Contractions got incredibly intense from there. They were 1-2 minutes apart, lasting for a minute. I kept my eyes shut the whole time, and was in the zone. I shifted in bed from sitting cross-legged to hanging one leg off the side so that Travis could massage my lower back during contractions. The pain radiated through my lower back to my sides and hips.

For the most part, the nitrous oxide really helped to take the edge off the contractions, but as I entered transition, and got closer to pushing, the nitrous actually felt like a burden to hold, and I was groaning/moaning so much during them that I couldn’t breathe the gas in, so I ended up not using it a ton. I did use it a little between contractions.

At some point, I started feeling a lot of downward pressure, and was starting to scream a little at the pain, so Dr. Senica came in. He checked me and said I was still right around 8 cm (if he stretched it), but I was in such an incredible amount of pain, and feeling so much pressure during contractions, that I think he decided to stay and help baby along. Having to bend my legs into the stirrups with that pain in my sides and back — oh man, it was absolutely horrible. Suddenly, so many memories of my other birth sans epidural came flooding back. And just why am I doing this again!?!

During the next few contractions, Dr. Senica tried to help my cervix dilate those last few centimeters so that I could start pushing. He had me gently push with a few contractions too, and then he said I could go for it. I have never felt that kind of pain. I think because this labor went so much faster than with Annabelle (my other unmedicated birth), it was that much more intense. I was screaming my head off, with the nurses and Travis holding my legs up (because I just wanted to straighten them from the back/side pain), everyone in the room telling me I had to push now, and I could do it, and hold my breath in and bear down with everything I had, and I felt completely confident that the description I used last time — that it feels like you’re taking the biggest poop in the world and it’s tearing your insides out along with it — was 100% accurate. During contractions, I wanted to cry because I just wanted to pain to be over, but it wouldn’t be over unless I just pushed through it.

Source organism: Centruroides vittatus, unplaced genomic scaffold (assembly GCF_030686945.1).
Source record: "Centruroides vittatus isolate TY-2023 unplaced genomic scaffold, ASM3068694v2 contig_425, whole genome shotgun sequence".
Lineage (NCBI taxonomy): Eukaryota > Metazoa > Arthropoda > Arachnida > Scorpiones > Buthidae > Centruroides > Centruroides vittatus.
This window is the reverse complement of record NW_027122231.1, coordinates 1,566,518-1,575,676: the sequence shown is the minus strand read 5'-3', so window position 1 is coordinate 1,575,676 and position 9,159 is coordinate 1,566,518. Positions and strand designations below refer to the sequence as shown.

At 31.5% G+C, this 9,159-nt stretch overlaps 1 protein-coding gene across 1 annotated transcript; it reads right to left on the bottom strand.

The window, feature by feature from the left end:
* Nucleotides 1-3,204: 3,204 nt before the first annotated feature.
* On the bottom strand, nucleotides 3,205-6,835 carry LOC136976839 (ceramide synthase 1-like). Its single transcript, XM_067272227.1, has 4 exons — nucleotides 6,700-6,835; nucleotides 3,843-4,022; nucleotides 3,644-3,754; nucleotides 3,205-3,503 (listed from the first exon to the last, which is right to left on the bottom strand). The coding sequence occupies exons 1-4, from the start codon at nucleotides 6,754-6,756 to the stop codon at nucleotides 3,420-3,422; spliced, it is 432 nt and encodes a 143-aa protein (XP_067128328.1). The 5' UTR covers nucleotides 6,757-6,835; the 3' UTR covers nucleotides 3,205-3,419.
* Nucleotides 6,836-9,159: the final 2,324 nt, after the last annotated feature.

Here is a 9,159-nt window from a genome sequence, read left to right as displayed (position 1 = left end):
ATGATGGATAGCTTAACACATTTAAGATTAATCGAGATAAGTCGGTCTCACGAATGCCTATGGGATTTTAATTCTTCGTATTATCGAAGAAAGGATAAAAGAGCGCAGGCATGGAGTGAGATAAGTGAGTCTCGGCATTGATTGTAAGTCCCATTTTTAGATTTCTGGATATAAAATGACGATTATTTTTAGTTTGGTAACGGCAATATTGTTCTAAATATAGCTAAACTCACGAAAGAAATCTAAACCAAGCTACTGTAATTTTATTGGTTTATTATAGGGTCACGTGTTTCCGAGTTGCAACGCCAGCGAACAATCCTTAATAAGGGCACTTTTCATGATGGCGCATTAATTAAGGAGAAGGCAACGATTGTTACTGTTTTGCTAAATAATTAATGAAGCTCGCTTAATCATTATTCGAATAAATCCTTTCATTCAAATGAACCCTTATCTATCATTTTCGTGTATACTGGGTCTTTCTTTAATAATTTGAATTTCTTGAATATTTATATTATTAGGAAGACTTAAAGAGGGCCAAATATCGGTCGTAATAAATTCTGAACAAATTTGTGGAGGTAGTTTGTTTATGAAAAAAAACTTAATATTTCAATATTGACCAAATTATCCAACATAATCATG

As I bore down during contractions (Travis wrote down that I pushed 8-10 times), there were points where my body just took over and pushed for me, which is kind of cool when you think about it that the body knows what to do, but it also makes me feel out of control and scared. Finally, baby’s head was out. I had to take a break though — everyone kept telling me, “The head is out. You need to keep pushing.” After a break, I did it. I screamed louder than ever, and it was SO incredibly painful there are not even words to describe it, but FINALLY baby’s body came out. Neola was born!! She came out crying right away. Like last time, I laid there for a while completely dazed and saying “Holy crap. Holy crap. Holy crap.”

Dr. Senica clamped the cord, then had Travis cut it. Neola was completely covered in vernix, so the nurses toweled her off a little before putting her on me skin-to-skin. (I still got completely covered in the sticky white stuff.) Meanwhile, Dr. Senica was pushing on my stomach to release the placenta. One more push from me, and the placenta was out. I asked Dr. Senica if I had torn — he said there was one small nick, but that if he could stop the bleeding with a little pressure, I wouldn’t need any stitches (and he was able to, so yay!) The nurse took baby’s vitals while the rest of them cleaned up the birthing mess. I asked to get some pain meds for the afterbirth pains, because with Corbin, they were intense.